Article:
Housing Update: Davies v Hertfordshire County Council [2018] EWCA Civ 379

Section 11 Childrens Act 2004 is it a valid defence in possession proceedings? – Davies v Hertfordshire County Council [2018] EWCA Civ 379

We have probably all had sight of defences pleading failure to comply with section 11 Children Act 2004 alongside other defences such as human rights (article 8 ECHR), Equality Act and public law issues.  This appeal from the High Court to the Court of Appeal concerned whether a defence under s 11 was a valid defence in possession proceedings.

The facts, very briefly, were that the appellant and his family occupied a bungalow pursuant to a service occupancy (a school caretaker) which was terminated when the Appellant’s employment was terminated for gross misconduct.  However, the local authority (owner of the bungalow) also subsequently served a notice to quit even though it didn’t need to do so. The family refused to vacate and possession proceedings were issued.  Alongside other defences, the appellant pleaded that the Respondent had failed to have due regard (when serving the notice to quit) to the bests interests of the children and the need to promote and safeguard their welfare and accordingly, their eviction would be disproportionate and unreasonable.  The Defence stated that the Appellant’s sons had lived in the house since birth and were schooled locally but nothing more.

The case was transferred to the High Court and Elisabeth Laing J found that s11 could not provide a defence to a possession claim in the absence of a private law right (para 105 of her judgment).  She went on to say that, if she was wrong on this point, she would have held that s11 did apply and that it was breached as there was no evidence that the local authority had given any thought to the effect of service of the notice on the children’s welfare.  The Appellant appealed on the first point of principle contending that the decision to serve and then service of the notice to quit breached the s11 duty (it was not pleaded that any other of the local authorities decisions were flawed on this basis and that wider argument was rejected by the Court of Appeal who focused solely on the notice to quit and the limited reasons set out in the Defence set out above) and that the Judge was wrong to reach the conclusion in paragraph 105.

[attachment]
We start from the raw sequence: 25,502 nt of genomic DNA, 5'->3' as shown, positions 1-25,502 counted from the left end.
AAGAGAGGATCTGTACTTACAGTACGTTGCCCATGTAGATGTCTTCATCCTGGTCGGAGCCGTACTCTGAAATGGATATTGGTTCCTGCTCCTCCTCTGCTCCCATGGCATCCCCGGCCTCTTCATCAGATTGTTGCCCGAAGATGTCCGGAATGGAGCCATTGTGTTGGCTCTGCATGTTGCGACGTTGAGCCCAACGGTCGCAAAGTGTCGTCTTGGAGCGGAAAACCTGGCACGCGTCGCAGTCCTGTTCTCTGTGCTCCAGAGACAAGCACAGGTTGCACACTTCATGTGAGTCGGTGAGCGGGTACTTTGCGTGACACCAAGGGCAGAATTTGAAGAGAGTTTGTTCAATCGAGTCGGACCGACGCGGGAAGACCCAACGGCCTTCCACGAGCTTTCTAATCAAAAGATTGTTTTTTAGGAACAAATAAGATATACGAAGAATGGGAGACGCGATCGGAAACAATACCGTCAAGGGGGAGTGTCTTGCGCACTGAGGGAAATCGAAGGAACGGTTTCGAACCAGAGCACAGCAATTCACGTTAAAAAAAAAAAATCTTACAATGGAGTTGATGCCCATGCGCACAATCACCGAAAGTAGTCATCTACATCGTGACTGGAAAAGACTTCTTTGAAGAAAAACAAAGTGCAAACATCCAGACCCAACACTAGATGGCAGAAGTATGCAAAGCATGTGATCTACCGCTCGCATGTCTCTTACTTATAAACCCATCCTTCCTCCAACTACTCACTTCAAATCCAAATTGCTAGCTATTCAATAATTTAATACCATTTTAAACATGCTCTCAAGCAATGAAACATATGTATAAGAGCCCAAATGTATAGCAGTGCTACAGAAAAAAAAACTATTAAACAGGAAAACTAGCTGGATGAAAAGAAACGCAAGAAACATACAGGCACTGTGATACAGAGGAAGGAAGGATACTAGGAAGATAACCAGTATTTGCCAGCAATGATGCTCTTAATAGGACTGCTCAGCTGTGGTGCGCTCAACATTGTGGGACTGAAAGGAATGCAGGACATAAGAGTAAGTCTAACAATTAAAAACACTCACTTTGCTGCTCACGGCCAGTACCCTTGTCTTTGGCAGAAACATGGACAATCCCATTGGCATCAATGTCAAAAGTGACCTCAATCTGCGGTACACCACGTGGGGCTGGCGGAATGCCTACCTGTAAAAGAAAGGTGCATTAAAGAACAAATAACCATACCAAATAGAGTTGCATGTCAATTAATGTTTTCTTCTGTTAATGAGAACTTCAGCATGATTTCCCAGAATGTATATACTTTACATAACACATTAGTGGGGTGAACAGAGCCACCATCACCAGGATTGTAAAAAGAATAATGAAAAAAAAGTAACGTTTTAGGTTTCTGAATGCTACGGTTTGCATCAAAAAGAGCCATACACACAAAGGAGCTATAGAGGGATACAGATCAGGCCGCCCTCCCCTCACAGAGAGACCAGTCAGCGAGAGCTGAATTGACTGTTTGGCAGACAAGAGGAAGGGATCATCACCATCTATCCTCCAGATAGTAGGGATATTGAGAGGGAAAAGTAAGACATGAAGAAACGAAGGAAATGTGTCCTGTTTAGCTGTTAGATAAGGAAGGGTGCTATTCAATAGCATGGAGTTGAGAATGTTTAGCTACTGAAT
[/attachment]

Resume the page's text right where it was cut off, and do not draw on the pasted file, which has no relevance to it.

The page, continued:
It will no doubt be familiar to us all that if a court  is asked to make a possession order by a local authority, the court has the power, when a defence is based on article 8 of the European Convention of Human Rights, to assess the proportionality of making such an order even if the occupant has no right to remain in domestic law.

Sharp LJ found that there was no practical reason for distinguishing between the position of a defendant who relied on an article 8 defence and one who relied on an alleged failure to comply with its duties under s11.  She went on to comment that, to her mind “it makes perfect sense for issues about the wellbeing of children caught up in possession proceedings to be dealt with at the same time and before the same tribunal whether they are raised by reference to article 8 or section 11.”  Referring to her earlier judgment in the case of  Kensington and Chelsea Royal LBC v Mohamoud, Wandsworth LBC v Saleem [2015] EWCA Civ 780, she concluded that the s11 duty does not add anything material to the article 8 position.  Accordingly, Sharp LJ formed the opinion that the Judge below reached the wrong decision on the point of principle and concluded that it is open to someone in the position of this appellant to raise a section 11 defence even if they have no domestic right to remain.  However, the appeal was dismissed on the facts.  The Defence and skeleton arguments raised minimal issues concerning the children and none of the issues were held to justify allowing the family to remain in the bungalow.  In light of those matters, the s11 argument could have been disposed of summarily in the usual way that proportionality arguments are when article 8 rights are cited where the occupants has no domestic right to remain.

Laing LJ concluded her judgment by saying “the reality of the position seems to me to be that the issue raised in relation to section 11 was … theoretical.  It had no direct or relevant application to this case…If the respondent had considered the best interests of the children by reference to section 11 of the 2004 Act before serving the notice to quit, the outcome for the appellant would in my view, inevitably have been the same.”

David Richard LJ and Davis LJ agreed.

In conclusion, s11 can, in theory, provide a defence even where there is no domestic right to remain in the property in question.  The points to take away from this case for those representing tenants is to fully plead the alleged failures if raising a section 11 issue.  For those representing landlords, it is important to ensure that there is evidence of taking into account the best interests of the children and policies and procedures should reflect that and be followed. If such issues are raised, they should be disposed of summarily alongside any other proportionality arguments.